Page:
Astronomers don’t always have their heads in the clouds.
The Astronomical Society of Australia (ASA) has awarded an honorary fellowship to an educator who spends her life communicating the wonder of the stars to the general public.
Dr Tanya Hill, Senior Curator of Astronomy at Museums Victoria, has been given the award in honour of her public advocacy and her work for the Society.
Hill said she was delighted that the award recognised the value of public advocacy and science education.
“What we do is about connecting people with the wonder and awe of the universe. Science is everywhere – it’s beyond the walls of the university or research laboratory. It’s an exciting part of our world.”
Hill said as an astronomer she felt a particular responsibility to be a science communicator.
“People are fascinated by astronomy. When we think about the grandness of the universe it pulls us out of our everyday. It’s a wonderful way to spark an interest in science. Because astronomy has that broad appeal we have the opportunity to reach people.
“Science is funded by public money so it’s important the public understands what we do and how we do it. We always make an effort to explain what we do, to say ‘This is how science works’ and why it’s important.”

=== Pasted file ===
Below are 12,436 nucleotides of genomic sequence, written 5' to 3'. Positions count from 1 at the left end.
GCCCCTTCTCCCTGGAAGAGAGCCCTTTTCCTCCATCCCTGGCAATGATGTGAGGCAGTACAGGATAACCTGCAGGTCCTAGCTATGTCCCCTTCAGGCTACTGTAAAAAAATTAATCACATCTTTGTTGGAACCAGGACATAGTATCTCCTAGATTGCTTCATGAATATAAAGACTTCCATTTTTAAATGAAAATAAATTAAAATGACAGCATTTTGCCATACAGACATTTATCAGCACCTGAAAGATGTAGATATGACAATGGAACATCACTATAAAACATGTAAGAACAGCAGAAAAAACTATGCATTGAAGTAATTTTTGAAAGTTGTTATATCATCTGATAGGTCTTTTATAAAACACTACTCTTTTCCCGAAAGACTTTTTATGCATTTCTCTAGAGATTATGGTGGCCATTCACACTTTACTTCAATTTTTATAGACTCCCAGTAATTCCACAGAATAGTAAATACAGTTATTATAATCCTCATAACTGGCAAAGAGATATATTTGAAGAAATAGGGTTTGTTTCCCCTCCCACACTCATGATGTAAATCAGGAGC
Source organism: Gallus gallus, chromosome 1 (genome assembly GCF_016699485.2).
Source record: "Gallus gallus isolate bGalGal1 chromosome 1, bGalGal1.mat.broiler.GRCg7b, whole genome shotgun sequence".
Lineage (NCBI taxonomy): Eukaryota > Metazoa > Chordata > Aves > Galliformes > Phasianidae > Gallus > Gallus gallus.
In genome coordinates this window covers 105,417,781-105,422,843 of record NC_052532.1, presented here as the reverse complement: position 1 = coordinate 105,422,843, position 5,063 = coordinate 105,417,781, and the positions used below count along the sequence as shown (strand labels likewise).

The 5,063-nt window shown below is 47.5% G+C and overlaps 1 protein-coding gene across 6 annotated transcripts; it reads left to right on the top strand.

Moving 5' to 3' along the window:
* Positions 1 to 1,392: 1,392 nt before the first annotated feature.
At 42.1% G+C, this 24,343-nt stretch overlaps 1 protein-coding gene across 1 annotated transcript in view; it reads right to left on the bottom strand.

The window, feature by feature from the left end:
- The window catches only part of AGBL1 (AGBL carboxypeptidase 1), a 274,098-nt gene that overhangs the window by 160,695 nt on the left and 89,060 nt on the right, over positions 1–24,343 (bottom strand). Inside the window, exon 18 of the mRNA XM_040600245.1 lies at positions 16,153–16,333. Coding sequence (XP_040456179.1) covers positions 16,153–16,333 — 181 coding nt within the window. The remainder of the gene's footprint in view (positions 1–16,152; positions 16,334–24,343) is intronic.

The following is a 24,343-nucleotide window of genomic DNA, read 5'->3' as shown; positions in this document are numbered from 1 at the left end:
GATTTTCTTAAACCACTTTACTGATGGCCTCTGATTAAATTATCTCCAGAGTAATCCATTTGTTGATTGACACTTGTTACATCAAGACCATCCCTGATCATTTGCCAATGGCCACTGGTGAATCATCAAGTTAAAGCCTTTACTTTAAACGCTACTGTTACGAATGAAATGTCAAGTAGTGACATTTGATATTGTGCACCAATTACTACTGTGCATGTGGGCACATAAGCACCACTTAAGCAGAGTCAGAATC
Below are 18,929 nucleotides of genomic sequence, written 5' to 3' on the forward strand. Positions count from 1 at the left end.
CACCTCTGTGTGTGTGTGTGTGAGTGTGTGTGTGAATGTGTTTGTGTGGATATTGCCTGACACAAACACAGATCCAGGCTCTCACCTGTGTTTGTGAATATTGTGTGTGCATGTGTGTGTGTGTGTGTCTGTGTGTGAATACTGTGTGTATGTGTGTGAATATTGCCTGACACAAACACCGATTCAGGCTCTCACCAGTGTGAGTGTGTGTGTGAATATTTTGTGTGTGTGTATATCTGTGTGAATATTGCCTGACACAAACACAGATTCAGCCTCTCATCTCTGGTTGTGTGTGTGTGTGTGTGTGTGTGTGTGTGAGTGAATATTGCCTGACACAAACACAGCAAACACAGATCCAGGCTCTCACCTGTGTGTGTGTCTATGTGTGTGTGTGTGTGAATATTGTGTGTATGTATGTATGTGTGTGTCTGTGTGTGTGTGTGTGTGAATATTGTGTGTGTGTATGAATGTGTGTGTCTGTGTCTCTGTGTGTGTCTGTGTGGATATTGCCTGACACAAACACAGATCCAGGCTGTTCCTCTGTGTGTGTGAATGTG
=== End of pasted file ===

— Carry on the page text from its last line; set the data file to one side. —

Hill said that Australian astronomy was fortunate to have an active and vibrant professional Society.
She is proud that her role as the Prizes and Awards Coordinator over the last decade, has helped bring recognition to the excellent work of Australia’s astronomers.
Hill said she was honoured that her name would join luminaries that she has long admired including Nobel Laureate Prof Brian Schmidt, Melbourne University Head of Astrophysics Prof Rachel Webster and Director, Australian Astronomical Observatory Prof Warrick Couch.
Museums Victoria CEO Lynley Marshall said the award was a tremendous tribute to Dr Tanya Hill and to the importance of the science education and research conducted through Museums Victoria.
“We are very proud of the quality of our scientists, our important research and the role we take in science education. There’s an increasing appreciation of the need for excellent science communication to public understanding of the environment, health and the world around us.
“In recognising Tanya’s extraordinary contribution the ASA has honoured all those who bringing their creativity to spreading knowledge.”
She has created seventeen planetarium shows, now screened in over sixty planetariums across twenty countries world-wide.
Hill also runs the popular Discover the Night Sky events at Melbourne Planetarium.
The next Discover the Night Sky event will be held on 3 August 2017 at 7.30pm.
The Honorary Fellowship will be presented to Tanya Hill at the Annual General Meeting of the ASA on Wednesday, July 12 2017.
It is part of the national conference of astronomers, taking place at the Australian National University, Canberra from 9-14 July 2017.